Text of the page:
There seems to be an appetite for investing in such projects. A recent poll for the Institution of Mechanical Engineers showed that a third of us would consider personally investing in small-scale community renewables such as wind farms, solar arrays or small-scale biomass plants. Fifty one per cent of people think the government should support the construction of more renewable energy sources such as solar, wave and tidal power.

Part of the reason the sector is gaining ground, perhaps, is that making an investment is becoming increasingly accessible. Sites such as Abundance Generation, which launched last year, link up communities and individuals with renewable energy projects.

Abundance says it aims to double investors’ money and argues that energy projects offer long-term, predictable returns, among other benefits. So far, a total of £2.3m has been invested through the site.

Microgenius is a similar website that links investors with community shares projects, including community energy schemes. And there is Energy 4 All, which supports eight renewable energy cooperatives. Its latest project, the Spirit of Lanarkshire Wind Energy Co-operative, has attracted more than £600,000 in its first month.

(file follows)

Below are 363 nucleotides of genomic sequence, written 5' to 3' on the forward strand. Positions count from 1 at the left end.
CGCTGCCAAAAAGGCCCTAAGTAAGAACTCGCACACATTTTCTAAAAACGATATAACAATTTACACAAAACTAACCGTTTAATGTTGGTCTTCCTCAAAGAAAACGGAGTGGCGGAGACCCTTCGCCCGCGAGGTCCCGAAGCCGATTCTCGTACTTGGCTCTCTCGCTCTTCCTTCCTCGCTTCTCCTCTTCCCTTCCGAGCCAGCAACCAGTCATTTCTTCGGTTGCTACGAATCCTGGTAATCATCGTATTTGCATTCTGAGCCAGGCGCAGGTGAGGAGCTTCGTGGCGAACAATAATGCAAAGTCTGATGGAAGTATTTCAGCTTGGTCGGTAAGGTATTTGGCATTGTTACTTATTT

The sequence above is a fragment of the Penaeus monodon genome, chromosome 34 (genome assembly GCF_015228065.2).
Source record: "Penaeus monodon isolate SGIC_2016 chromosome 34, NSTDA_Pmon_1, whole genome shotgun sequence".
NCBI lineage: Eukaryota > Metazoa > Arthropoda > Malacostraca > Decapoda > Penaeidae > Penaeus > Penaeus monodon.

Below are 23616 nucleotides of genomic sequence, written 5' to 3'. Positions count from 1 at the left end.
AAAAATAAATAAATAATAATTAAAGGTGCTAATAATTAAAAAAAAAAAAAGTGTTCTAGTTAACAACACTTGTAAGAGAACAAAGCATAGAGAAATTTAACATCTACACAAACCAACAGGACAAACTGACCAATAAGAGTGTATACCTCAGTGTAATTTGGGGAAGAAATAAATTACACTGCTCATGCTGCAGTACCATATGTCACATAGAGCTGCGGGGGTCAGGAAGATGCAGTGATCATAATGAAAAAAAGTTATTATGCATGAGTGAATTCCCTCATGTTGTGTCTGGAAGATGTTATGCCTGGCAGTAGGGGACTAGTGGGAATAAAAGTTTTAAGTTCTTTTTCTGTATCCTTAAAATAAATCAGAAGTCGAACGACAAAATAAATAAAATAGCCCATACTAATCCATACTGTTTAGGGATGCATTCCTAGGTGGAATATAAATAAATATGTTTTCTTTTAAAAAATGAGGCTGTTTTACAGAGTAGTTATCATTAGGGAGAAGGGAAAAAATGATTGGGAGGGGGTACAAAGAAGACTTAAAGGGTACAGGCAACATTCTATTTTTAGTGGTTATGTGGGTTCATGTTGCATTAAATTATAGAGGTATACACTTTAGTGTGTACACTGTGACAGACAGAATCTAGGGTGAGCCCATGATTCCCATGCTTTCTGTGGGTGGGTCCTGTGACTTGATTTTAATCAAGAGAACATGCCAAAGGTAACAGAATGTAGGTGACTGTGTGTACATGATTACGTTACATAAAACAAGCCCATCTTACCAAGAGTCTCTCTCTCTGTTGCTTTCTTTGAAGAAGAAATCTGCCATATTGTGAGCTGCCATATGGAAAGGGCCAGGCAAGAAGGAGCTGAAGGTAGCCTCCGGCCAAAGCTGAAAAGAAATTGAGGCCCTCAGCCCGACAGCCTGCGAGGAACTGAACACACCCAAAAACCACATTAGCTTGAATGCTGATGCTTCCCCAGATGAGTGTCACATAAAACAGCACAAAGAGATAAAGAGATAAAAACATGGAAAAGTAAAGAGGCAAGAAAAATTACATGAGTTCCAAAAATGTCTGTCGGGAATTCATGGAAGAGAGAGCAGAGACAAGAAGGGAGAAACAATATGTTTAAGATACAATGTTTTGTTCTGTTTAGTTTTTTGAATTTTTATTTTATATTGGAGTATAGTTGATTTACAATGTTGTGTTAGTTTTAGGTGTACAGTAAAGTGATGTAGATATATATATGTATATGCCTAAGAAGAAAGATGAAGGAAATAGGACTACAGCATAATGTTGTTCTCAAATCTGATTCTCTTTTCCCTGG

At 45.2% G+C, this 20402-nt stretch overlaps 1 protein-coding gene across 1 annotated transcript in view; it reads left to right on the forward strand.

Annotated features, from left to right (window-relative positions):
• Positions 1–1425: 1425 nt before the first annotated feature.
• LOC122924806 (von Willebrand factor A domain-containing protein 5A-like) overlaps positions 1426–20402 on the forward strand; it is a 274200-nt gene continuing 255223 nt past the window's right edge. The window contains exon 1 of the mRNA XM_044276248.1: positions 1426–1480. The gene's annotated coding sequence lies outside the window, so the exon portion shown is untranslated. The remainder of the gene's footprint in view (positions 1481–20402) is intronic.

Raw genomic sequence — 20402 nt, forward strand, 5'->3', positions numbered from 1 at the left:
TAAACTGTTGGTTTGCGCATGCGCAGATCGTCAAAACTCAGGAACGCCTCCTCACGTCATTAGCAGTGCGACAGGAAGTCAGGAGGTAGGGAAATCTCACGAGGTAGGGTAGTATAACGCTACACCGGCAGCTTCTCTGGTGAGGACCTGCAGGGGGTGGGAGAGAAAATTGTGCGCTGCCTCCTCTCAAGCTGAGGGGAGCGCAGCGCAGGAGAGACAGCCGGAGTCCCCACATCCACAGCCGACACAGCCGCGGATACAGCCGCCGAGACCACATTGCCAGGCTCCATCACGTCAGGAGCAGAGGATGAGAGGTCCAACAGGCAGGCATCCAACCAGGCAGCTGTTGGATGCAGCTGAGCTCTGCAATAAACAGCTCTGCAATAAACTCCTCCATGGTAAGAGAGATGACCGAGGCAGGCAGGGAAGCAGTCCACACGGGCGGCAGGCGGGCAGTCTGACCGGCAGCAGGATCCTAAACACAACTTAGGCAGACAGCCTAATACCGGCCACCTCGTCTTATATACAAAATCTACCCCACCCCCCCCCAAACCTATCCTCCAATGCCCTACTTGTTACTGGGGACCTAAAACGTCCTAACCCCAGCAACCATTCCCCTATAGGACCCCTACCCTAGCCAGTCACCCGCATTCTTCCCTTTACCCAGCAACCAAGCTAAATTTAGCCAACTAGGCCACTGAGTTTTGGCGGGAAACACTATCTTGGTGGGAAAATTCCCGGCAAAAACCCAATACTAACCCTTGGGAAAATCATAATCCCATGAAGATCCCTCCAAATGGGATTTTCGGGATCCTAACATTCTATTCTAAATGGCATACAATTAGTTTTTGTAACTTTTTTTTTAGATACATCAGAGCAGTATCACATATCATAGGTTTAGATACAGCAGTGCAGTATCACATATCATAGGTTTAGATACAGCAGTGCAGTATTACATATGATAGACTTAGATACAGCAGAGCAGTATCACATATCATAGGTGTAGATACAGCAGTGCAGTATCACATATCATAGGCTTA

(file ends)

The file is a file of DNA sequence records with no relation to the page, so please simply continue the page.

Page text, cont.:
It’s not necessary to live in the local vicinity of an energy scheme to sign up as a backer, although those based nearby will be able to see more clearly – and even directly experience – the benefits of where their money is going.

For Otero, community-owned energy is about offering an alternative that benefits people and planet, showing consumers that they can stop renting energy and start owning it. At the moment, the project is required to sell most of its energy back to the grid, but it has big ambitions: in the long-term, Brixton Energy would like to be able to set up as a provider and sell energy directly back to investors and those living in the local area.

According to the Community Energy Coalition, more than 20% of Germany’s electricity is produced from renewable sources, with communities generating about a quarter of this. In the UK, less than 1% of renewable energy is generated by communities, but Germany shows that it can be scaled up.

As with any investment, there will always be risks (a summary of which can be found in the offer document of any project). But I’ve come to believe that projects such as Brixton Energy can be a way for investors to become activists. For those with money to invest and a desire to support a more sustainable future, this is an area well worth looking into.

Ruth Stokes is a freelance journalist and author of The Armchair Activist’s Handbook. She tweets @ruth_stokes and @armchairaction, and has a website at

Further reading:

Community energy: what you need to know